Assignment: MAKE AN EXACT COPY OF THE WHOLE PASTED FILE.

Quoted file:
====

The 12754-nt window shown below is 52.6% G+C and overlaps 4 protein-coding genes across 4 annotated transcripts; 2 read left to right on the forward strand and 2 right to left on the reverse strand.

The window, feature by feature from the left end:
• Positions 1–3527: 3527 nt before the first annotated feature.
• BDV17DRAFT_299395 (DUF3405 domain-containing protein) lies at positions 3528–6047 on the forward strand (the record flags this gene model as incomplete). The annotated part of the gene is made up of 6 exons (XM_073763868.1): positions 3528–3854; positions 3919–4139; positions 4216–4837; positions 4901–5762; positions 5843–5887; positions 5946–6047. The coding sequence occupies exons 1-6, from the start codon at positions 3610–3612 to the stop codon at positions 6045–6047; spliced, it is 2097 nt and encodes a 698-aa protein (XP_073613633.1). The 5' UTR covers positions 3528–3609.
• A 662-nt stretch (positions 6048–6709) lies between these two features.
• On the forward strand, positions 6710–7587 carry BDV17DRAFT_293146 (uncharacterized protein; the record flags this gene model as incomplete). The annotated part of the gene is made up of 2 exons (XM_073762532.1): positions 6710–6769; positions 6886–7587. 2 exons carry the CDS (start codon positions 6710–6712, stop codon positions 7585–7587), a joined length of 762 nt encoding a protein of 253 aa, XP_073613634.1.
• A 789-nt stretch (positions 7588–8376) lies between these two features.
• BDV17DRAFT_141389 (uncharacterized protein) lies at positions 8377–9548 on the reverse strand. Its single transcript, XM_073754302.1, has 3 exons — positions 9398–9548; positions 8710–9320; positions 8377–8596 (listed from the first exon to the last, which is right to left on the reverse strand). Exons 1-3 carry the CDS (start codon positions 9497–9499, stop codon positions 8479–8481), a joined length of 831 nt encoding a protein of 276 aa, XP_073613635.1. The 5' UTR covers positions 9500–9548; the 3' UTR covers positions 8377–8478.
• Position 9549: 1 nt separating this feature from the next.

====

The 12754-nt window shown below is 52.6% G+C and overlaps 4 protein-coding genes across 4 annotated transcripts; 2 read left to right on the forward strand and 2 right to left on the reverse strand.

The window, feature by feature from the left end:
• Positions 1–3527: 3527 nt before the first annotated feature.
• BDV17DRAFT_299395 (DUF3405 domain-containing protein) lies at positions 3528–6047 on the forward strand (the record flags this gene model as incomplete). The annotated part of the gene is made up of 6 exons (XM_073763868.1): positions 3528–3854; positions 3919–4139; positions 4216–4837; positions 4901–5762; positions 5843–5887; positions 5946–6047. The coding sequence occupies exons 1-6, from the start codon at positions 3610–3612 to the stop codon at positions 6045–6047; spliced, it is 2097 nt and encodes a 698-aa protein (XP_073613633.1). The 5' UTR covers positions 3528–3609.
• A 662-nt stretch (positions 6048–6709) lies between these two features.
• On the forward strand, positions 6710–7587 carry BDV17DRAFT_293146 (uncharacterized protein; the record flags this gene model as incomplete). The annotated part of the gene is made up of 2 exons (XM_073762532.1): positions 6710–6769; positions 6886–7587. 2 exons carry the CDS (start codon positions 6710–6712, stop codon positions 7585–7587), a joined length of 762 nt encoding a protein of 253 aa, XP_073613634.1.
• A 789-nt stretch (positions 7588–8376) lies between these two features.
• BDV17DRAFT_141389 (uncharacterized protein) lies at positions 8377–9548 on the reverse strand. Its single transcript, XM_073754302.1, has 3 exons — positions 9398–9548; positions 8710–9320; positions 8377–8596 (listed from the first exon to the last, which is right to left on the reverse strand). Exons 1-3 carry the CDS (start codon positions 9497–9499, stop codon positions 8479–8481), a joined length of 831 nt encoding a protein of 276 aa, XP_073613635.1. The 5' UTR covers positions 9500–9548; the 3' UTR covers positions 8377–8478.
• Position 9549: 1 nt separating this feature from the next.